As experts in philanthropy, fund, technology and international health scramble to predict what the divorce of Melinda and Bill Gates could mean for their industries, others are wondering: Who will receive their lakefront estate in the Seattle suburbs, which is valued at upwards of $131 million? And will the public finally get a peek inside?
The few, worth an estimated $124 billion according to Forbes, announced their split in a joint statement posted to their social media profiles on Monday. The Bill and Melinda Gates Foundation, of which they are co-chairs, stated that nothing will change in its organizational structure.
But their 66,000-square-foot home on the shore of Lake Washington is another matter. The sprawling complex — which, in the time of a 1995 New York Times story, included a spa, a 60-foot pool, a fitness center paneled with stone from a mountain peak in the Pacific Northwest, a trampoline room, and a stream for salmon, trout and other fish — got the nickname Xanadu 2.0 from Mr. Gates’s biographers.
(Xanadu is a reference to the big, lavish property that belongs to the tycoon at the core of the movie “Citizen Kane. ” The 2.0 refers to Mr. Gates’s technological innovations.)
The specifics of the waterfront compound have been retained incredibly confidential by the Gates family — so much so that a tour of the property went for $35,000 at a charity auction in 2009, according to TechCrunch. The Gateses own multiple other parcels of land surrounding the most important property, based on public records, so walking to catch a glimpse is out of the question.
But an intern for Microsoft who made it inside in 2007 was permitted to write about the visit on the company ’s blog . According to his account, the house is built from “orangey wood ” and the sand on the beach is imported from Hawaii. The timber is Douglas fir; the source of the sand, unconfirmed. (Going down Bills driveway is like arriving at Jurassic Park, the intern wrote. “The landscaping is simply insane. ”)
Other known details about the home are that it was divided into pavilions that were terraced to a 170-foot hill and that it was designed by the architects James Cutler and Peter Bohlin. Mr. Bohlin’s firm later designed the famous Apple cube in the company’s store on Fifth Avenue in New York.
And, Ms. Gates once said that the mansion caused her to have a “ mini sort of personal crisis. ”
Mr. Gates was working on his dream house before marrying Ms. Gates in 1994. But construction was halted when she came on the scene. The place was “a bachelor ’s dream and a bride’s nightmare,” based on a 2008 profile of Ms. Gates in Fortune magazine, with “enough software and high-tech screens to produce a newlywed feel as though she were living inside a video game. ”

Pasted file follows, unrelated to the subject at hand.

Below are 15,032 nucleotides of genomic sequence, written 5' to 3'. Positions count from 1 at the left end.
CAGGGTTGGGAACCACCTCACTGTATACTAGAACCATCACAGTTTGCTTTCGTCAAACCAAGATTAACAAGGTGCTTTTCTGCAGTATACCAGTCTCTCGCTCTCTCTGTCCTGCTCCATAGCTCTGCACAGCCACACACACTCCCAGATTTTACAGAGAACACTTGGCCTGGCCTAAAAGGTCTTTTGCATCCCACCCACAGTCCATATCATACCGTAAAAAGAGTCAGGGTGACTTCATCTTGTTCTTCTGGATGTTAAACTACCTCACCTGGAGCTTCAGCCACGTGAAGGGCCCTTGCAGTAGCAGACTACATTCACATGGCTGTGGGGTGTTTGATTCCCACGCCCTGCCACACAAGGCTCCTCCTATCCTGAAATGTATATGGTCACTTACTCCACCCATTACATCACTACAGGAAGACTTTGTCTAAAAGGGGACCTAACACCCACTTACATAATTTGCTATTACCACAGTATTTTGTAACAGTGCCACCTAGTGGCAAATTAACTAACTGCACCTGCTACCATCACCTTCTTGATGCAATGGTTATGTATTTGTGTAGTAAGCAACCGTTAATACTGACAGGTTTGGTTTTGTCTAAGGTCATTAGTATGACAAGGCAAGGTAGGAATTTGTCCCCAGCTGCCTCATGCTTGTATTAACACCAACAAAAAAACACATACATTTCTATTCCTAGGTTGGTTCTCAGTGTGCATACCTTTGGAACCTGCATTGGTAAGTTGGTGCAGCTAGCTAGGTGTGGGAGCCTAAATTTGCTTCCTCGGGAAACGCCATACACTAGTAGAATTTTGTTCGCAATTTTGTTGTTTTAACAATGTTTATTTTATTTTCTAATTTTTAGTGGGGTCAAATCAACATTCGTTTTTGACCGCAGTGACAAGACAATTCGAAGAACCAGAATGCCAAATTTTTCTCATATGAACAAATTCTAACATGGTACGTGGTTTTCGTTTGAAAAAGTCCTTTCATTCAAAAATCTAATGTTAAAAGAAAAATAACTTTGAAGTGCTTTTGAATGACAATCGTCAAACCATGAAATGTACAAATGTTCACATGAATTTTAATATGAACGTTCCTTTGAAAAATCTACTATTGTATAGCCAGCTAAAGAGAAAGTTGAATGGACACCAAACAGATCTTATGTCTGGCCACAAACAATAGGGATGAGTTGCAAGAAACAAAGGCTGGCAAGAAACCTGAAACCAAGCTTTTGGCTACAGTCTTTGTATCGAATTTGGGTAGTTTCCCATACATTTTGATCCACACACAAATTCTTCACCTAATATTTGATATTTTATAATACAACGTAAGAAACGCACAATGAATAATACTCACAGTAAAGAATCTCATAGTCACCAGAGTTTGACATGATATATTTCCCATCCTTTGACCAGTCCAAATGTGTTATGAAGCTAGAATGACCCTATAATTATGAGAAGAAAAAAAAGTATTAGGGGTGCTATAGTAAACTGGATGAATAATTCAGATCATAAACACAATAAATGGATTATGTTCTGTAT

(A decade later, Ms. Gates was similarly grim: “Just to be clear, the house was being constructed before I arrived on the scene,” she said in a 2019 New York Times interview. “ But I take responsibility for it. ”)
After six months of discussions about whether the whole project should be scrapped, Ms. Gates chose to influence additional construction by incorporating her preferences — and insisted on making the place a home for a family and not a lone tech wizard. To this end, she hired the interior designer Thierry Despont, who was the creative mind behind the recovery of famous interiors like the Palm Court at the Plaza Hotel in New York and the Ritz in Paris.
However, Mr. Gates made big promises about the house ’s technological powers in his 1995 book, “The Road Ahead. ” He explained his vision of a intelligent home where guests would receive badges that could communicate with sensors around the house. As they moved through the rooms, lights would dim or brighten, music would play, and the temperature would automatically adapt to their preference. It’s not clear whether these plans panned out.
Another component of Mr. Gates’s vision was to turn the walls to movie displays where he would be able to display digitized works of art. As the house was being built, Mr. Gates started to purchase the digital rights to world-famous pieces from museums like the National Gallery in London via a company called Interactive Home Systems.
These acquisitions were part of an entrepreneurial experiment: Mr. Gates imagined that in the long run, other people would have the ability to decorate their homes with digitized artworks like he had been trying to do. His vision didn’t come to fruition. (Interactive Home Systems became Corbis, a wealthy photography archive, which later sold its image and licensing division to a Chinese company. )
Perhaps Mr. Gates may now recommit himself to designing and building a smart house (though that may not be a challenging project for him now, now that connected devices are everywhere).
Because despite the changes she made to the couple’s residence, Ms. Gates recently expressed misgivings about continuing to reside there.
We wont have that home forever, she told The Times in 2019. “I’m really really looking forward to the day that Bill and I reside in a 1,500-square foot home. ”
Alain Delaquérière contributed research.